We met each other's friends and cooked together and started fighting almost immediately. Our first fight was in Maine during the long Columbus Day weekend. We got in a fight about the fact that he had four cats that he had collected in his first marriage — four cats. The fight started slowly, but got heated and scary fast. It shocked me to fight so passionately with someone other than my mother (who during one of our fights when I was a teenager took a pair of shoes out of her closet, gave me one, and instructed me to throw it as hard as I could at the wall, and she threw the other one) that it sort of turned me on, but on the other hand I was pretty frightened of how strong the feelings were from both of us. We knew we had to work it out, though, because we were so in love that one fight or one thousand was not going to stop us. Neither one of us was going to say, Hold on, this feels insane, let's throw in the towel! So we started making chicken curry.

"All I meant to say was that, well, doesn't it seem obvious that your marriage was failing and you guys just kept getting more and more cats? Hoping that each one would fix the problem?" I said, using my best shrink language. We measured cumin.

"It's useless to equate a cat, a living thing — all of whom are very real and meaningful to me, I should reiterate — to a Band-Aid, no matter how convenient it might be for you. The fact is I have four cats," he said, shredding chicken.

"But I can't live in a New York apartment with four cats! Nobody would. There are all sorts of clichés that only crazy, lonely people live with multiple cats. And I love animals so I don't want to come out of this looking like some sort of animal rejecter," I said, now crying over simmering stock.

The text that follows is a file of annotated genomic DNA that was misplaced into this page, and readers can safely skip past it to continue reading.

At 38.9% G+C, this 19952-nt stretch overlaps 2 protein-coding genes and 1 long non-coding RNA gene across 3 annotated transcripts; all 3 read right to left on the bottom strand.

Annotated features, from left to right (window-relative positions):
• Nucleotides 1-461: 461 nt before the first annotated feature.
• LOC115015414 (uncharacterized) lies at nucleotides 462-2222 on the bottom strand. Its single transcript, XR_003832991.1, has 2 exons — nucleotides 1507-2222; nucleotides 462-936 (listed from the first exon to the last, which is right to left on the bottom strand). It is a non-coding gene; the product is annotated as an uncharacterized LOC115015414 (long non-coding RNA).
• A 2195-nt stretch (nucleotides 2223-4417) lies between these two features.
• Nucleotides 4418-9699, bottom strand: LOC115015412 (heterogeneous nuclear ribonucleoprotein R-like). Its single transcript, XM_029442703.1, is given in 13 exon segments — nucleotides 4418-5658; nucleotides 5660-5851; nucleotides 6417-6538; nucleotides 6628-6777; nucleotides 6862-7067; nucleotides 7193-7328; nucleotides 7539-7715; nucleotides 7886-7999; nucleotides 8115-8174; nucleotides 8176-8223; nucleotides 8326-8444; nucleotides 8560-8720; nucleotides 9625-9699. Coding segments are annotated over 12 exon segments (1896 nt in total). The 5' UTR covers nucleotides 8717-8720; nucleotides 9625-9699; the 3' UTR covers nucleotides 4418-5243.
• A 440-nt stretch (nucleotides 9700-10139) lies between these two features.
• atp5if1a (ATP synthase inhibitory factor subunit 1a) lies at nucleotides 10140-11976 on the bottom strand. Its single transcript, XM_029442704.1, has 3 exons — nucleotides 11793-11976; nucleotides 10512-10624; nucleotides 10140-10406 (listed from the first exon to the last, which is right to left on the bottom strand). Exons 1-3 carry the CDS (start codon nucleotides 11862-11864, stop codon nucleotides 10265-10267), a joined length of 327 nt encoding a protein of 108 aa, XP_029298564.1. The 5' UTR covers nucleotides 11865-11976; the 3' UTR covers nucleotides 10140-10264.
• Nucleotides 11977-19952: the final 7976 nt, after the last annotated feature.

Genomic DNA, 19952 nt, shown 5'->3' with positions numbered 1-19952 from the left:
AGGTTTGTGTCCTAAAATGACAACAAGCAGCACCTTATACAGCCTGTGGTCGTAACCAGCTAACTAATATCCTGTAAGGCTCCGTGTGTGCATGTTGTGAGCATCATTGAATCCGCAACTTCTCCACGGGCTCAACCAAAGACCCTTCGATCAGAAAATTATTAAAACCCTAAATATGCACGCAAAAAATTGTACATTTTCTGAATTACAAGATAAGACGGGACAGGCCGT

"You aren't an animal rejecter, but you must look at the reality of my life," he said, chopping the coriander.

"I can live with two cats," I said, and handed him the pepper mill.

"Well, I have four." He peppered.

We didn't solve it then but by the time the rice was done and the Major Grey's chutney was on the table we had stopped the bad fighting and decided since we were not moving in together yet (we had just met), we would "shelve" it until later. We were made up. We called it "The Working It Out Curry." I really thought we were smart to be able to get through a fight and make dinner at the same time.

But I digress. Starting this story with the lining-the-bathroom-walls-with-family-photos event is really what I wanted to do. Five years after we re-met, we had ended up in Oberlin — in a big 1877, redbrick house we never could have afforded on the East Coast. It was our second year in Ohio. Before we bought the house on Elm Street we had lived for a year in a rented faculty house, but when we saw "Bricky," as we called it, we could not help but buy it and renovate it into our dream house. We spent all our money and took out a home-equity loan for William Morris wallpaper and a new water heater. I wish I had a picture because I'll never be able to write how great it was.